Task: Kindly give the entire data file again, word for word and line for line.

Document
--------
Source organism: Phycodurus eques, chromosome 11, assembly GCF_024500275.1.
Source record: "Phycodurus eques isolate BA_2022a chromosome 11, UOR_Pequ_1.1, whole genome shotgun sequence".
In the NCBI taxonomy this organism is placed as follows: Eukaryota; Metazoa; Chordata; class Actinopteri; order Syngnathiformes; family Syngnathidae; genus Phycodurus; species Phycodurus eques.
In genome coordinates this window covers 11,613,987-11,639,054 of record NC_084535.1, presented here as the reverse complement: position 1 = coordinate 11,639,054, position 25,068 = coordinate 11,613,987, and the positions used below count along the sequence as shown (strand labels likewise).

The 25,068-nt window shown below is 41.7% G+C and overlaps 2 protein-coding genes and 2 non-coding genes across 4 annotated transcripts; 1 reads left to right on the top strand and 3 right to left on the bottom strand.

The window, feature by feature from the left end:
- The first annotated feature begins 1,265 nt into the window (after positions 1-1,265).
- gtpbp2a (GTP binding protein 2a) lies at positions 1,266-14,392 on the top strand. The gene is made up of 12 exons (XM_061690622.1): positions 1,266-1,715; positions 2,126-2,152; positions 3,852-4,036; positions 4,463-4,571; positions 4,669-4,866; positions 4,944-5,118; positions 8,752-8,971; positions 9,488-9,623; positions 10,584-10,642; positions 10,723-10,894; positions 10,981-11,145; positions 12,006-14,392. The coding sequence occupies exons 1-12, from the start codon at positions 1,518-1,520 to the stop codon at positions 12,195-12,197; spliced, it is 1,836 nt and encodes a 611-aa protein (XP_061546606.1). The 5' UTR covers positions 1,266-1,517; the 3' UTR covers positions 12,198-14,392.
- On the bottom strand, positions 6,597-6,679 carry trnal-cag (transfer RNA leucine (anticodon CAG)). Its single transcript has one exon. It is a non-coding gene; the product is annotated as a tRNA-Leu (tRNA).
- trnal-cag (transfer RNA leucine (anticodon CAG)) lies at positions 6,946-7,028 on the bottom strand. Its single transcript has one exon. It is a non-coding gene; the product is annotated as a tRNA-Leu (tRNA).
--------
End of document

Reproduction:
Source organism: Phycodurus eques, chromosome 11, assembly GCF_024500275.1.
Source record: "Phycodurus eques isolate BA_2022a chromosome 11, UOR_Pequ_1.1, whole genome shotgun sequence".
In the NCBI taxonomy this organism is placed as follows: Eukaryota; Metazoa; Chordata; class Actinopteri; order Syngnathiformes; family Syngnathidae; genus Phycodurus; species Phycodurus eques.
In genome coordinates this window covers 11,613,987-11,639,054 of record NC_084535.1, presented here as the reverse complement: position 1 = coordinate 11,639,054, position 25,068 = coordinate 11,613,987, and the positions used below count along the sequence as shown (strand labels likewise).

The 25,068-nt window shown below is 41.7% G+C and overlaps 2 protein-coding genes and 2 non-coding genes across 4 annotated transcripts; 1 reads left to right on the top strand and 3 right to left on the bottom strand.

The window, feature by feature from the left end:
- The first annotated feature begins 1,265 nt into the window (after positions 1-1,265).
- gtpbp2a (GTP binding protein 2a) lies at positions 1,266-14,392 on the top strand. The gene is made up of 12 exons (XM_061690622.1): positions 1,266-1,715; positions 2,126-2,152; positions 3,852-4,036; positions 4,463-4,571; positions 4,669-4,866; positions 4,944-5,118; positions 8,752-8,971; positions 9,488-9,623; positions 10,584-10,642; positions 10,723-10,894; positions 10,981-11,145; positions 12,006-14,392. The coding sequence occupies exons 1-12, from the start codon at positions 1,518-1,520 to the stop codon at positions 12,195-12,197; spliced, it is 1,836 nt and encodes a 611-aa protein (XP_061546606.1). The 5' UTR covers positions 1,266-1,517; the 3' UTR covers positions 12,198-14,392.
- On the bottom strand, positions 6,597-6,679 carry trnal-cag (transfer RNA leucine (anticodon CAG)). Its single transcript has one exon. It is a non-coding gene; the product is annotated as a tRNA-Leu (tRNA).
- trnal-cag (transfer RNA leucine (anticodon CAG)) lies at positions 6,946-7,028 on the bottom strand. Its single transcript has one exon. It is a non-coding gene; the product is annotated as a tRNA-Leu (tRNA).